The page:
Rustock, a botnet, that controlled around 2 million zombie machines worldwide, was sending out up to 30 million spam email messages each day into cyberspace.

no-spamRustock was taken down piece by piece – the master controllers (botnet controllers that sent out commands to compromized ‘zombie’ machines) were identified. Microsoft, working together with the US Marshall Service, seized some of these machines in the US for analysis and collaborated with the Netherlands police to disable some of the controllers outside the US.

Microsoft then worked with service providers to black hole IP addresses that were being used to control the botnet, and with the Chinese CN-CERT to block registration of domains that could be used for these purposes.

Microsoft provides the best anti-spam solution available in the market today, and also provides a variety of best-in-class unified threat management, rights management, secure remote access and anti-malware solutions. For more information, check out the Forefront website, or speak to your Microsoft representative.

Further reading:

WikiLeaks crisis: Why is BitLocker important?

by Shijaz Abdulla on 01.12.2010 at 20:25

I read with interest news articles on MSNBC and Yahoo about Bank of America’s shares falling on WikiLeaks fears.

[A spokesman for the Bank of America] said that the bank was aware that Wikileaks claimed to have the computer hard drive of a Bank of America executive more than a year ago. "Aside from the claims themselves we have no evidence that supports this assertion," he said.

In an October 9, 2009 interview, Assange told Computerworld that WikiLeaks had obtained five gigabytes of data from a Bank of America executive’s hard drive.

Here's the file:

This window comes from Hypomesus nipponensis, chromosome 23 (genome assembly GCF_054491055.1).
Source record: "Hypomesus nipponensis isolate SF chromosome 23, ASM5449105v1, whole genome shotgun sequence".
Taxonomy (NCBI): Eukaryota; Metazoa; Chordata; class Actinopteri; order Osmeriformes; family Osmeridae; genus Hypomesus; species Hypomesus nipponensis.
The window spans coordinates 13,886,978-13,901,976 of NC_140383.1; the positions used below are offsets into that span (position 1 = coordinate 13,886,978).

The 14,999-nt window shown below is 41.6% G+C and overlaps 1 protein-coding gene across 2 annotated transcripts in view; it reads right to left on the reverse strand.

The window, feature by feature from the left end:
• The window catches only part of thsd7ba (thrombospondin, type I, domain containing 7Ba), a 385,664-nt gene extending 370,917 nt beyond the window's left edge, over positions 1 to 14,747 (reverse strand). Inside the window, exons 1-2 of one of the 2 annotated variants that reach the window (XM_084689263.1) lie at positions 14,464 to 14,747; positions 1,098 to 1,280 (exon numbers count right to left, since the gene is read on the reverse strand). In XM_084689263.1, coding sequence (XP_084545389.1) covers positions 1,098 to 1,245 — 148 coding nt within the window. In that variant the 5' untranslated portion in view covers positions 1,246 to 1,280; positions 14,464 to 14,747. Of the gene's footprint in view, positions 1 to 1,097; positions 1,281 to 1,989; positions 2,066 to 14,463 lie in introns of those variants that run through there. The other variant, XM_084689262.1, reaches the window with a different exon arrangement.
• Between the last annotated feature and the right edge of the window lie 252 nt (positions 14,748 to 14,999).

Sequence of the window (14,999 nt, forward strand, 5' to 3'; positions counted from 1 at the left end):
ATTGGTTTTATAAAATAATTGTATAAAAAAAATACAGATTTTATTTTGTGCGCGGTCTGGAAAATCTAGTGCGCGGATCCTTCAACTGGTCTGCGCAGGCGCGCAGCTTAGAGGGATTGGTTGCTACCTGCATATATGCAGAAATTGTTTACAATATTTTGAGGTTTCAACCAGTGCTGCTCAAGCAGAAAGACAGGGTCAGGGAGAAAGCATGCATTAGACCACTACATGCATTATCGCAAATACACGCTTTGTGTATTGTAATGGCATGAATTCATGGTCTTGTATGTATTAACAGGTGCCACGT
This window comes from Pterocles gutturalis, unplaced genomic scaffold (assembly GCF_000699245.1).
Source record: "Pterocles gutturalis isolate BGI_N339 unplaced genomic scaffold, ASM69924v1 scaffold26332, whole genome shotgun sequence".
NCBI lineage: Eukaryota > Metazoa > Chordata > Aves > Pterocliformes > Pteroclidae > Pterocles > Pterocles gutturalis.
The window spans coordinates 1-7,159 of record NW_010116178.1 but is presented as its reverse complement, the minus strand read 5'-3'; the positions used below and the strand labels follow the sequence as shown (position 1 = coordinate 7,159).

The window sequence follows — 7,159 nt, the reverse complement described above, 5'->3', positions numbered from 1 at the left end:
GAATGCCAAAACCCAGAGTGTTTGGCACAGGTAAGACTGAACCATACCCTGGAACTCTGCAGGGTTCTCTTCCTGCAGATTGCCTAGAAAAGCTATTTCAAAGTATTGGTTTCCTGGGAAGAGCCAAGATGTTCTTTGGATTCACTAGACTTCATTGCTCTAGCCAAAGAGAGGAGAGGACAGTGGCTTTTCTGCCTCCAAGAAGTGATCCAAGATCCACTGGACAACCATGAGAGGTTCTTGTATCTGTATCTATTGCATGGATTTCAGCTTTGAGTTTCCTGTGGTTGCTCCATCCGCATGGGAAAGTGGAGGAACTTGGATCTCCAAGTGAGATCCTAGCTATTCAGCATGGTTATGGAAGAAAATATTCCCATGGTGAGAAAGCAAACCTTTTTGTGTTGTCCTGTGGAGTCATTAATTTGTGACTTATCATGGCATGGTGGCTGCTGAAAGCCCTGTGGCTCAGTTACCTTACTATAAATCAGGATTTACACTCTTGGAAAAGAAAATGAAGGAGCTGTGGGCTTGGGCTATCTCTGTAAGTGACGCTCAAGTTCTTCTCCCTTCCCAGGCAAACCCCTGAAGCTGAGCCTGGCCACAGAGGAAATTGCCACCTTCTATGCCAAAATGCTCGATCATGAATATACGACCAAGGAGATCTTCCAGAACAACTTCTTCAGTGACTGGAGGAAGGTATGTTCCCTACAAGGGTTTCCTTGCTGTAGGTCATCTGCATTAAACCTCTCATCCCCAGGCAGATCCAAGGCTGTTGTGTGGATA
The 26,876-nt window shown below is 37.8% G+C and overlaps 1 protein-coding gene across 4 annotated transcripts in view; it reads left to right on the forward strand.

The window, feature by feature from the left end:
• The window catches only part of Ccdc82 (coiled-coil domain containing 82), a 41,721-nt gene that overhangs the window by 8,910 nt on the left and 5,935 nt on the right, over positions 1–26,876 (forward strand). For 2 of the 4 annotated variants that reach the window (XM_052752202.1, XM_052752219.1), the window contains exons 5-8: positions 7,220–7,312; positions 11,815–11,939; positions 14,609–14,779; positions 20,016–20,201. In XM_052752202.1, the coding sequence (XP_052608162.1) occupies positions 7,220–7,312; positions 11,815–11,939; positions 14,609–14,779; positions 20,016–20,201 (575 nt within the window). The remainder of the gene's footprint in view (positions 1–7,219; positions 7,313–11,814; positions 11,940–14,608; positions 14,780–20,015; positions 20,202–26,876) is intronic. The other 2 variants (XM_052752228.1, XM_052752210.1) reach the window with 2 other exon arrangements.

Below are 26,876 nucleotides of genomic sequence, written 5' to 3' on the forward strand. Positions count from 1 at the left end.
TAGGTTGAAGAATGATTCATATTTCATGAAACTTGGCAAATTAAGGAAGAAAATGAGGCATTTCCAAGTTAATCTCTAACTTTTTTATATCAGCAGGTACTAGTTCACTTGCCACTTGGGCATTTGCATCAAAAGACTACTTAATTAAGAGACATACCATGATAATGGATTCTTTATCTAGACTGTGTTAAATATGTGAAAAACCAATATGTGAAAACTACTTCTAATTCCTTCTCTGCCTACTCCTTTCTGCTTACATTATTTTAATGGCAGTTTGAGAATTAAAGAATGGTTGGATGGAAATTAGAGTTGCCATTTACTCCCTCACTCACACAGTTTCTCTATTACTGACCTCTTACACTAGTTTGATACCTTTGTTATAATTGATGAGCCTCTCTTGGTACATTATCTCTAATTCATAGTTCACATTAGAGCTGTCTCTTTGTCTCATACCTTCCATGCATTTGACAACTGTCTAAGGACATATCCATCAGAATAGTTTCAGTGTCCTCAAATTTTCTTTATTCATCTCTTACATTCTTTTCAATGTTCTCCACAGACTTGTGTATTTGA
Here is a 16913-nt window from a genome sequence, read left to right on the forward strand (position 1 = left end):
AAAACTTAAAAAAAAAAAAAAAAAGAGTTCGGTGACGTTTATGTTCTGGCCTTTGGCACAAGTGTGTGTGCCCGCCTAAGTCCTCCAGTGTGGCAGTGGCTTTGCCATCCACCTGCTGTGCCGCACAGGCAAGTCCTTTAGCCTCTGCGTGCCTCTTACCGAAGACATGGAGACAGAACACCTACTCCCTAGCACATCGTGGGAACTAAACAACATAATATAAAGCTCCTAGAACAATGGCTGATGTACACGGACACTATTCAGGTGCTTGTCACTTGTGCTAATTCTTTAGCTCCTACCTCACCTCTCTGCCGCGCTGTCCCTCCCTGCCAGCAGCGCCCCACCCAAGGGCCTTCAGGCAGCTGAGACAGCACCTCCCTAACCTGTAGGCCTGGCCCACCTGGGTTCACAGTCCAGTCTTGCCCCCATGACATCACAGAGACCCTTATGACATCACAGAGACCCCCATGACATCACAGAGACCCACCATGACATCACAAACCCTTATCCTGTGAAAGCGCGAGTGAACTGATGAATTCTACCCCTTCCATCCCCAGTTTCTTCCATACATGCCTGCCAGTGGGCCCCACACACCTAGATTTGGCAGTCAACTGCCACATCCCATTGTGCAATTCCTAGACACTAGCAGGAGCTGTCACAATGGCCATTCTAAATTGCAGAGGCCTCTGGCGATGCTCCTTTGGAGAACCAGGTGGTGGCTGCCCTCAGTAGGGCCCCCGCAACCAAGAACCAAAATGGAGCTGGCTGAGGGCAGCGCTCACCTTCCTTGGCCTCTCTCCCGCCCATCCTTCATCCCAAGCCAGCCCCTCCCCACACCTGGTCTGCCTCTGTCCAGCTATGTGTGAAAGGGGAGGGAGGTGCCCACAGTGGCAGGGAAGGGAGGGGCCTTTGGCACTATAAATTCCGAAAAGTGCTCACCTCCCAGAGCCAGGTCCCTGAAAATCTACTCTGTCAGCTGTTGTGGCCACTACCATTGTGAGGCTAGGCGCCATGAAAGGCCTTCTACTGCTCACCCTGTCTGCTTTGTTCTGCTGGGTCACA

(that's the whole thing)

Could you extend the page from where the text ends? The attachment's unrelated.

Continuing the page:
"Now how do we present that? It’s a difficult problem. We could just dump it all into one giant Zip file, but we know for a fact that has limited impact. To have impact, it needs to be easy for people to dive in and search it and get something out of it," Assange told Computerworld.

Why is Windows 7 BitLocker important? BitLocker Drive Encryption is a full disk encryption feature included with the Ultimate and Enterprise editions of Microsoft’s Windows Vista and Windows 7. It is designed to protect data by providing encryption for entire volumes.

If a hard disk protected by BitLocker is lost or stolen, there is NO way for the data to be retrieved by an unauthorized person.

For more information on how BitLocker can help you organization protect its information assets, please speak to your Microsoft representative or a Microsoft partner.

TMG or UAG? Which one do I need?

by Shijaz Abdulla on 30.06.2010 at 15:20

Of late, I have seen that a lot of customers and even partners are confused between the capabilities of Forefront Threat Management Gateway (TMG) and Forefront Unified Access Gateway (UAG).

The most important difference is that TMG is an “inbound AND outbound” access gateway that includes a network level firewall with stateful packet inspection & application filtering, forward and reverse web proxy, VPN server (for users and site-to-site). TMG is more focused on keeping the bad guys out and to a certain extent, allowing good guys in. On the other hand, UAG is an “inbound-only” secure remote access gateway that enables you to allow "the good guys” in more securely.

I need TMG if:

  • I need an inbound and outbound access gateway
  • I need a state-of-the-art firewall with stateful packet inspection and application filtering capabilities to protect my network